When did you first hear about our newest federal holiday?

 I was well into my 70’s with the benefit of advanced education in both the United States and Europe. The event it commemorates was not mentioned in any history class I took or book I read. So much for my knowledge of American history!

But I was not alone. Dictionary searches for “Juneteenth” shot up 8,200 percent. A Gallup poll at the time tells us that more than 60 percent of Americans knew “a little bit” or “nothing at all” about Juneteenth.

My white-washed version of history

What I did not know…

  • Less than 20 years before I was born, hundreds of African Americans, descendants of Cain and Abel, were massacred in what was then known as Black Wall St., one of many financial centers in other cities around the United States. Their neighborhood burned to the ground. All because of a rumor.
  • Sixty years earlier, almost 200,000 African Americans served in the Civil War.

What else I did not know

Yet at that time, slaveholders censored whole sections of the bible, the “Slave Bible. Slaves were not allowed to read or listen to anything about the liberation of Israel from slavery. Slaveholders did not want their slaves to read about the liberation of Israel from slavery to the Egyptians.

From that perspective, imagine if, over the centuries, Jews had not been able to learn about the event so crucial to understanding their identity and existence.

The meaning of Juneteenth to African Americans

It took some three years after the Emancipation Proclamation for the news to reach African Americans in Texas. They celebrated!

I likened it to the time it could have taken the news of the Exodus to reach Jews living in outlying districts of Pharoah’s Egypt.

Also, imagine how long it took colonists in regions beyond the East Coast to learn that other colonists had not only declared Independence. They had also fought a war and won against all odds! (I only recently learned that without the help of Native American tribes, we would not have won the War of Independence. (Documents in the Museum of the American Revolution)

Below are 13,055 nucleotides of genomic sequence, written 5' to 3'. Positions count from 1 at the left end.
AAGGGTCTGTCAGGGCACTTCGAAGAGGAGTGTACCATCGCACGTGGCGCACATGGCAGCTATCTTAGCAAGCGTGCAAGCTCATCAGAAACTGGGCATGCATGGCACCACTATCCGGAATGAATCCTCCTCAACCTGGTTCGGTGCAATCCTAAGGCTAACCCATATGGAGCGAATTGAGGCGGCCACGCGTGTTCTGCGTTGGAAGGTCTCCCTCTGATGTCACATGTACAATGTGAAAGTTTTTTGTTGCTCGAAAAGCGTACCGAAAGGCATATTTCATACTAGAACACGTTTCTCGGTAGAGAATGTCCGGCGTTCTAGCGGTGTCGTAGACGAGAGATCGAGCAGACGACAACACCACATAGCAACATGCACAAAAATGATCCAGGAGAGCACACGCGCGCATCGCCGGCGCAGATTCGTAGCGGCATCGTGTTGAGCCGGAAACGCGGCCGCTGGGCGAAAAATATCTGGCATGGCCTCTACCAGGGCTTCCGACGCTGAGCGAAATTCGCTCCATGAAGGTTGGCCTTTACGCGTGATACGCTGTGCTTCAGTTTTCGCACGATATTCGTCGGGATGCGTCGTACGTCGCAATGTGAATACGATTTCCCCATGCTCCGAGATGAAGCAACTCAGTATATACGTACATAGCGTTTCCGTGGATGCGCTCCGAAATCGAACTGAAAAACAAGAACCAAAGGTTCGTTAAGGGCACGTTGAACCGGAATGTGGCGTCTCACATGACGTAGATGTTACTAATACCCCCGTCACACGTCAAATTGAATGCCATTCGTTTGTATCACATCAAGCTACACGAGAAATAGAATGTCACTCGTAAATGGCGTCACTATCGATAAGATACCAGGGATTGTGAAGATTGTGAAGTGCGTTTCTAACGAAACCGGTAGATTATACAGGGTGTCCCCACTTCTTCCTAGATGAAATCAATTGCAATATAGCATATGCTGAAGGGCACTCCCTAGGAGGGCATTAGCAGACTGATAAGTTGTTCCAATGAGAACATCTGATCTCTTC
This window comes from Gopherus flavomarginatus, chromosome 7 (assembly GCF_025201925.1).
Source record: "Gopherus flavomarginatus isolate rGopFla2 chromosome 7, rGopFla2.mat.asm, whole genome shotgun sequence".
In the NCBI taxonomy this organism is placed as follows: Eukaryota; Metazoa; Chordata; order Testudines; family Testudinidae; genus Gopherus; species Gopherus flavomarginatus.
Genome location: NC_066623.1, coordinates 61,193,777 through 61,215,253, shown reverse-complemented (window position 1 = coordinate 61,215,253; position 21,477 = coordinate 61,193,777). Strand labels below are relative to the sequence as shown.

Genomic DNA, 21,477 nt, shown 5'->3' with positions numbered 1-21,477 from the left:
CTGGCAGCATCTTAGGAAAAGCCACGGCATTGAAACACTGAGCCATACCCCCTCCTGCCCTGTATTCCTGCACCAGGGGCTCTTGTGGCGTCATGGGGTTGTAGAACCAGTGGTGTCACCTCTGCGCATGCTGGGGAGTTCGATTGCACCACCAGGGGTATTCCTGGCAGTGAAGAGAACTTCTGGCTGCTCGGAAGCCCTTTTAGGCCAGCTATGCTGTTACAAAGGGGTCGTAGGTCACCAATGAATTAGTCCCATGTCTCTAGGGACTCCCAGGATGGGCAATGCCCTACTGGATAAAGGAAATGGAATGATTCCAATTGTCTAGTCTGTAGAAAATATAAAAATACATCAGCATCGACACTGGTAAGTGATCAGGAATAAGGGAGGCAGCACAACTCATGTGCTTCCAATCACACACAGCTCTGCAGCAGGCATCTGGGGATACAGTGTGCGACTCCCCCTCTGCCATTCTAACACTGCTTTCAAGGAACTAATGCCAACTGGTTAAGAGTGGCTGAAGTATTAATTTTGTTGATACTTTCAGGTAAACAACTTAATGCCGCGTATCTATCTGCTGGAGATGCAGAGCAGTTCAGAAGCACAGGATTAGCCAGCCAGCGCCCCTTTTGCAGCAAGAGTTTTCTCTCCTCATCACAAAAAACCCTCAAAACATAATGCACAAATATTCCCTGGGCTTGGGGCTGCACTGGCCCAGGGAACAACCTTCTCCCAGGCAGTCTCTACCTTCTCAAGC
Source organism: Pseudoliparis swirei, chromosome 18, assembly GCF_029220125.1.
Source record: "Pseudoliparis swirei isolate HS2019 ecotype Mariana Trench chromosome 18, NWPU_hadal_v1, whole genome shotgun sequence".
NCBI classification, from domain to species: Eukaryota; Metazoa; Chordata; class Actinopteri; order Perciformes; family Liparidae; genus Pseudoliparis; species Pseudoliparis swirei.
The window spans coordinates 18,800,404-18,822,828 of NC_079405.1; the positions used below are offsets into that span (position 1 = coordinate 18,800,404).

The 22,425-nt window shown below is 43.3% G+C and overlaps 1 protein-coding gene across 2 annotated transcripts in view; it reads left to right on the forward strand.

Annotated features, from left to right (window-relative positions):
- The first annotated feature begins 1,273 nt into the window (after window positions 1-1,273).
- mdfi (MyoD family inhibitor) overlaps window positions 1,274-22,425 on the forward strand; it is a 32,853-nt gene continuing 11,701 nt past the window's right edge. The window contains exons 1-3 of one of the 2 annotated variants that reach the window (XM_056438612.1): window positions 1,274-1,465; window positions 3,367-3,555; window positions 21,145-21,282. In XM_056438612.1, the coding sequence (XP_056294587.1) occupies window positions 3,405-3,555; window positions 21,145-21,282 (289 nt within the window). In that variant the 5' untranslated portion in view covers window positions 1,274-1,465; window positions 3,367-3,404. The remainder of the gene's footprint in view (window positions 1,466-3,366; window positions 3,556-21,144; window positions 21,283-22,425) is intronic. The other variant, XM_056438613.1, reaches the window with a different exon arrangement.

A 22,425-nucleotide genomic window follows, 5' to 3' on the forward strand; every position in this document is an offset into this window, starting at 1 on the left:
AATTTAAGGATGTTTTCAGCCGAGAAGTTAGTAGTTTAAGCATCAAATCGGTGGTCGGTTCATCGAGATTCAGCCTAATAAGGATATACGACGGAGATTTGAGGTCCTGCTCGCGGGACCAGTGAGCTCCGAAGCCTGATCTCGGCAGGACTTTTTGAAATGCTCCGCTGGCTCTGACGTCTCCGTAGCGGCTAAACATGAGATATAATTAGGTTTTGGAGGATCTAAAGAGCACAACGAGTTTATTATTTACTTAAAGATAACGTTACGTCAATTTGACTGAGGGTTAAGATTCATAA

Why shouldn’t those of African American heritage… and all others … celebrate?

It should be clear they had cause.

But it should also be clear that there is reason for all of us to join the celebration. Just think about our traditions of celebrating Independence Day. We celebrate no matter what our national origin!

From that perspective, perhaps we can understand better what is at stake with similar celebrations today.  

Unfinished business –  the example of struggle for women’s rights

Women 100 years ago celebrated when they were finally recognized as equals to men.

But they are still struggling to be recognized for their talents.   

There is a difference between recognizing a basic fact and understanding its implications.  

Stereotypes still abound. Ask also about equal access to education and mentoring to learn the workings of the machinery of a corporate masculine culture.

They will also tell you about the importance of being mentored by those who have faced the lonely climb.

Mentoring is a key factor in moving up the corporate ladder. Any successful man recognizes the importance of mentoring and networking for jobs. Reverse the roles. Men recognize the need for mentoring in childrearing skills women take for granted.

We celebrate together… but we also remember it is a task for all.

The preface used in the liturgy celebrating our Independence might be apt… “task for today and a promise for tomorrow.

Some questions

  • Did you learn anything new from this reflection?
  • Were there any new connections?

Click below for an early version of this Vincentian Mindwalk